For most people, learning — at least, intentional learning — ends after college. They toil through their high school and university years, maybe pursuing an advanced degree. But once they’ve accepted that final diploma, their learning days are done. Or so they think.
In reality, we learn all the time. Every work assignment and every new challenge in life teaches us something. But most of us stop seeking learning opportunities after our formal educations end.
That’s been the traditional paradigm for decades. Our parents’ and grandparents’ generations lived by this model: go to school, get a job, stay with the same company for your entire career. The world changed slowly, and the knowledge you gained in school remained relevant throughout your career. Under that model, continuing education doesn’t make much sense. There was no need for it.
But we live in a very different world, one that changes much, much faster. Failing to pursue new learning opportunities today is a huge mistake — one I’d like to help people avoid.
A Harvard Business School professor once told me that the shelf life of a modern college education is three years. Three years. After that, all the techniques and data you learned as a student will be borderline obsolete.
That doesn’t mean a formal education is useless, however. As Astro Teller, CEO of Alphabet’s (Google’s parent company) X program, told students at Stanford, the most valuable skill you learn in college is how to learn. That one skill will help you pivot as your industry evolves and you’re forced to explore new opportunities in a rapidly changing work environment.
This new paradigm puts a great deal of responsibility on workers. Making it through a degree program is no longer enough to be guaranteed a job. You must seek constant opportunities to learn and grow if you want to remain employable. While that may sound cumbersome and frightening, it’s also reality. As former U.S. Army Chief of Staff Gen. Eric Shinseki once said, “If you don’t like change, you’re going to like irrelevance even less.”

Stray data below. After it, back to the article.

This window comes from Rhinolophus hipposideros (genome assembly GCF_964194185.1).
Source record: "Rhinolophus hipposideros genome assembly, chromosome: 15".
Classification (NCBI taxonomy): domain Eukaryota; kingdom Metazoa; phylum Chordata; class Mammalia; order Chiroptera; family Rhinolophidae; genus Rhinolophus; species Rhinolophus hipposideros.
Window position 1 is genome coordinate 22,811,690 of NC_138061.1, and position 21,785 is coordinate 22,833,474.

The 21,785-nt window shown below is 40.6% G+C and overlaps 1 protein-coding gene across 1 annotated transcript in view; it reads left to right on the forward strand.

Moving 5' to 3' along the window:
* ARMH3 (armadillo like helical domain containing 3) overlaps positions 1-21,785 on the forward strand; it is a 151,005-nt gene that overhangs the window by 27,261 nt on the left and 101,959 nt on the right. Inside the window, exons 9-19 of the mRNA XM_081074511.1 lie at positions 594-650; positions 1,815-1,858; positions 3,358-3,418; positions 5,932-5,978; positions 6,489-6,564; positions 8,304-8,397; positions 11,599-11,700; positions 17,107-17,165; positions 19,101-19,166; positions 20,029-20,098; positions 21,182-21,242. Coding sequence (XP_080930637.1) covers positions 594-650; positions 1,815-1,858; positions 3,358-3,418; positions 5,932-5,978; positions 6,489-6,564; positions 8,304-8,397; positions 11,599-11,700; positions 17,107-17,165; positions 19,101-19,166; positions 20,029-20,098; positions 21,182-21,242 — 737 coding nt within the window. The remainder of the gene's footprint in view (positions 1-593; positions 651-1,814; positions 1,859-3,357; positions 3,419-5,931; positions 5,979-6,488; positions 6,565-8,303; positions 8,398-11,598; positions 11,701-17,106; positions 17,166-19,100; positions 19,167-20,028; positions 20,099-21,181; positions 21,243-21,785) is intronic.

To stay competitive, you must stay sharp. The next time the economy shifts and your company’s leadership looks to make cuts, they’re going to evaluate which employers have the tenacity and motivation to keep up with the company’s changing needs and which ones have been complacent. If you’re not among the former, you will find yourself on the outside looking in.
But continuous learning doesn’t just make you more employable. Let’s look at how it positively impacts many areas of your life.
The brain is a malleable muscle. It gets stronger if you exercise it, and it atrophies if you don’t. This has implications not just for your ability to create value in a professional setting, but for your health as well. Older adults who live sedentary lifestyles and don’t regularly engage their minds are more susceptible to Alzheimer’s disease and dementia, so it’s extremely important that we stay mentally sharp throughout our lives.